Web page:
King Richard III has been disinterred. After his unceremonious death at the Battle of Bosworth field, the last monarch of the House of York and the last to die in battle was apparently discarded in a near-random cathedral, the Grey Friars, in Leicester, England. But Grey Friars was demolished when Henry VIII dissolved many of the monasteries. So, an archaeological project was set out to find the church grounds in order to locate the final resting place of Richard III. They found him, in a parking lot.
I’ve always found the history of Richard III, the House of York, and their conflict with the Tudors fascinating. I’m not sure why. I think I was introduced to the situation in one of the worst possible ways, through a Yu-Gi-Oh! game for the Playstation 2. Before I played that game, I had no idea who any of the characters substituted with art from the Yu-Gi-Oh! universe were. The name of the game is, appropriately enough, Yu-Gi-Oh! The Duelists of the Roses. I still find that a game a fascinating case study in blending history with a pop cultural icon, if you can call Yu-Gi-Oh! that. A lot of it is really clunky, and doesn’t make much sense. Anyways, that’s most of my context for the history of Richard III and the Yorkists, also Shakespeare obviously.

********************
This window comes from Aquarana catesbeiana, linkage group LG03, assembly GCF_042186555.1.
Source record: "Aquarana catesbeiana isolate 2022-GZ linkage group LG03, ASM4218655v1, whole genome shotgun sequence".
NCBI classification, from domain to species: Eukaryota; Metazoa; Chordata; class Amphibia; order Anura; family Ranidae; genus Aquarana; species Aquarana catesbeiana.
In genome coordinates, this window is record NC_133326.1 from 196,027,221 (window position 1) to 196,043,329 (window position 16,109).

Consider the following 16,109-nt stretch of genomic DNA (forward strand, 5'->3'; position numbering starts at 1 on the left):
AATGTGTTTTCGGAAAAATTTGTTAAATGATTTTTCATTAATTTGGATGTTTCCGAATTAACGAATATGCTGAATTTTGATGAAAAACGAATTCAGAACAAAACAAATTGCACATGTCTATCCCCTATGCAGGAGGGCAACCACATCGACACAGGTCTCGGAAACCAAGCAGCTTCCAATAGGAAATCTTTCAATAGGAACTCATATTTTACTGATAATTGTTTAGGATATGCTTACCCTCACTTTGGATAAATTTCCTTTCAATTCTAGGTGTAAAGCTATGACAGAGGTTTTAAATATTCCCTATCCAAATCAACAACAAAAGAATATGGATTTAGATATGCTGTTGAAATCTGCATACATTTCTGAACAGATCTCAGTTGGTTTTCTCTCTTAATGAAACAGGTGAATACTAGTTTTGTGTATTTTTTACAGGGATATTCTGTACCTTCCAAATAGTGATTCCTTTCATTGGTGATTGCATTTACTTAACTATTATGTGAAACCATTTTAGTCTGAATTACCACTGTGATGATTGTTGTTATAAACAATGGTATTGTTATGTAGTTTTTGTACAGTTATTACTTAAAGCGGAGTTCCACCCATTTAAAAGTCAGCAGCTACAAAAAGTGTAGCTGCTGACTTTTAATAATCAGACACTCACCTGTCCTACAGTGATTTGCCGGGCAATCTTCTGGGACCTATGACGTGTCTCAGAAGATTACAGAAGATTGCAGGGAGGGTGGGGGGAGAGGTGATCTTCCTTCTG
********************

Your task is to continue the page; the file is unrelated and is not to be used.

Speaking of Shakespeare, I find the recent transformation, at least on the internet, of Richard’s reputation. Shakespeare casts Richard as a crooked back villain looking out only for himself and his position on the throne. My impression of the popular opinion of the king was prevailingly a negative one that made him the villain of the English monarchy. Richard III has, especially in Yorkshire, earned a certain cache now. In fact, the residents are in a battle with those of the monarch’s original resting place in Leicester over who will end up being the final resting place, according to CNN.com
Mitochondrial DNA in the bones and physical characteristics of the skeleton were used to confirm that the remains did in fact belong to Richard III. The method for actually identifying the DNA was a comparison with one of Richard’s direct descendants, Michael Ibsen, a cabinetmaker who lives Canada. Physically, Richard did seem to have a crooked back as many of the contemporary reports stated. Archaeologists say that there is actually evidence of scoliosis and curvature of the spine which points further towards confirming that this is in fact Richard III.
In the days since the discovery and at a surprising pace, the researchers have also completed a facial reconstruction of Richard, complete with the hat he seems to have worn everywhere. You know the one that’s in all of his portraits. Anyways, most of the other things I have to say could just as easily be found in the articles I linked to. Go there if you want more of the nitty grity.